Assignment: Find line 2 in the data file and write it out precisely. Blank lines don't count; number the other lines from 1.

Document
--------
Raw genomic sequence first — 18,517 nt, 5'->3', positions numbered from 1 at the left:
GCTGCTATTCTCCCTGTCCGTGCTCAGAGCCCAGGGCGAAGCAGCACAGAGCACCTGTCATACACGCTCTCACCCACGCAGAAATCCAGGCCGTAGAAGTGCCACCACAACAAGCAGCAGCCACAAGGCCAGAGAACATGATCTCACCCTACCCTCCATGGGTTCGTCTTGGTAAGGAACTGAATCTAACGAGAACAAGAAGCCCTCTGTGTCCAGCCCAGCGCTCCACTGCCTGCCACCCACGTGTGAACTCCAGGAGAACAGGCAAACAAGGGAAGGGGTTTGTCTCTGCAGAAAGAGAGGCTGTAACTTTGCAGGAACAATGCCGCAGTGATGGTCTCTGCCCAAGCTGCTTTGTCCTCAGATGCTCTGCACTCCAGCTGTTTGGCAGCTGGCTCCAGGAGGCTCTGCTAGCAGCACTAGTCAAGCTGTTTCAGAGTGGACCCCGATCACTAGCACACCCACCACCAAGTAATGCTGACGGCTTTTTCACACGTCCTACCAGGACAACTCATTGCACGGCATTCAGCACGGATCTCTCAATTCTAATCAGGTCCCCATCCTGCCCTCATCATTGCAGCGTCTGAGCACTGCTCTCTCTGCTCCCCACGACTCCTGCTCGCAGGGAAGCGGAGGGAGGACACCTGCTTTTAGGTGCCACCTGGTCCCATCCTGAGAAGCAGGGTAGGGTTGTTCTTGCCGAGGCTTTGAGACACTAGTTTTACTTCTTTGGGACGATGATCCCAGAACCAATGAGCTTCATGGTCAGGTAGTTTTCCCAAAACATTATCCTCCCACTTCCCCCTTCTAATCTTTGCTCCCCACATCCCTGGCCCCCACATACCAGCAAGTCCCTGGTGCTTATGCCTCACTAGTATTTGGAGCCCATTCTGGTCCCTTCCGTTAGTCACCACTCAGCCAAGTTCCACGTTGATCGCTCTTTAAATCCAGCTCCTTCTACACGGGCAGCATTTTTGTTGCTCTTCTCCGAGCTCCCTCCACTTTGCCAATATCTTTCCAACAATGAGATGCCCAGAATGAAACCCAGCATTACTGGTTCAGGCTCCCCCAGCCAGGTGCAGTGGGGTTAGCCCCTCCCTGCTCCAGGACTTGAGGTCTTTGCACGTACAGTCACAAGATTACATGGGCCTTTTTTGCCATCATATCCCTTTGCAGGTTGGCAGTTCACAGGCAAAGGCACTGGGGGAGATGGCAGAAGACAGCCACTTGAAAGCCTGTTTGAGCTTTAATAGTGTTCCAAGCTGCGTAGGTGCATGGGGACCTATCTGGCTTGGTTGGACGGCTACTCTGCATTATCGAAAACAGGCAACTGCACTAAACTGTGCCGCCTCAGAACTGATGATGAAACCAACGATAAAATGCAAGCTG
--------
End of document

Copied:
GCTGCTATTCTCCCTGTCCGTGCTCAGAGCCCAGGGCGAAGCAGCACAGAGCACCTGTCATACACGCTCTCACCCACGCAGAAATCCAGGCCGTAGAAGTGCCACCACAACAAGCAGCAGCCACAAGGCCAGAGAACATGATCTCACCCTACCCTCCATGGGTTCGTCTTGGTAAGGAACTGAATCTAACGAGAACAAGAAGCCCTCTGTGTCCAGCCCAGCGCTCCACTGCCTGCCACCCACGTGTGAACTCCAGGAGAACAGGCAAACAAGGGAAGGGGTTTGTCTCTGCAGAAAGAGAGGCTGTAACTTTGCAGGAACAATGCCGCAGTGATGGTCTCTGCCCAAGCTGCTTTGTCCTCAGATGCTCTGCACTCCAGCTGTTTGGCAGCTGGCTCCAGGAGGCTCTGCTAGCAGCACTAGTCAAGCTGTTTCAGAGTGGACCCCGATCACTAGCACACCCACCACCAAGTAATGCTGACGGCTTTTTCACACGTCCTACCAGGACAACTCATTGCACGGCATTCAGCACGGATCTCTCAATTCTAATCAGGTCCCCATCCTGCCCTCATCATTGCAGCGTCTGAGCACTGCTCTCTCTGCTCCCCACGACTCCTGCTCGCAGGGAAGCGGAGGGAGGACACCTGCTTTTAGGTGCCACCTGGTCCCATCCTGAGAAGCAGGGTAGGGTTGTTCTTGCCGAGGCTTTGAGACACTAGTTTTACTTCTTTGGGACGATGATCCCAGAACCAATGAGCTTCATGGTCAGGTAGTTTTCCCAAAACATTATCCTCCCACTTCCCCCTTCTAATCTTTGCTCCCCACATCCCTGGCCCCCACATACCAGCAAGTCCCTGGTGCTTATGCCTCACTAGTATTTGGAGCCCATTCTGGTCCCTTCCGTTAGTCACCACTCAGCCAAGTTCCACGTTGATCGCTCTTTAAATCCAGCTCCTTCTACACGGGCAGCATTTTTGTTGCTCTTCTCCGAGCTCCCTCCACTTTGCCAATATCTTTCCAACAATGAGATGCCCAGAATGAAACCCAGCATTACTGGTTCAGGCTCCCCCAGCCAGGTGCAGTGGGGTTAGCCCCTCCCTGCTCCAGGACTTGAGGTCTTTGCACGTACAGTCACAAGATTACATGGGCCTTTTTTGCCATCATATCCCTTTGCAGGTTGGCAGTTCACAGGCAAAGGCACTGGGGGAGATGGCAGAAGACAGCCACTTGAAAGCCTGTTTGAGCTTTAATAGTGTTCCAAGCTGCGTAGGTGCATGGGGACCTATCTGGCTTGGTTGGACGGCTACTCTGCATTATCGAAAACAGGCAACTGCACTAAACTGTGCCGCCTCAGAACTGATGATGAAACCAACGATAAAATGCAAGCTG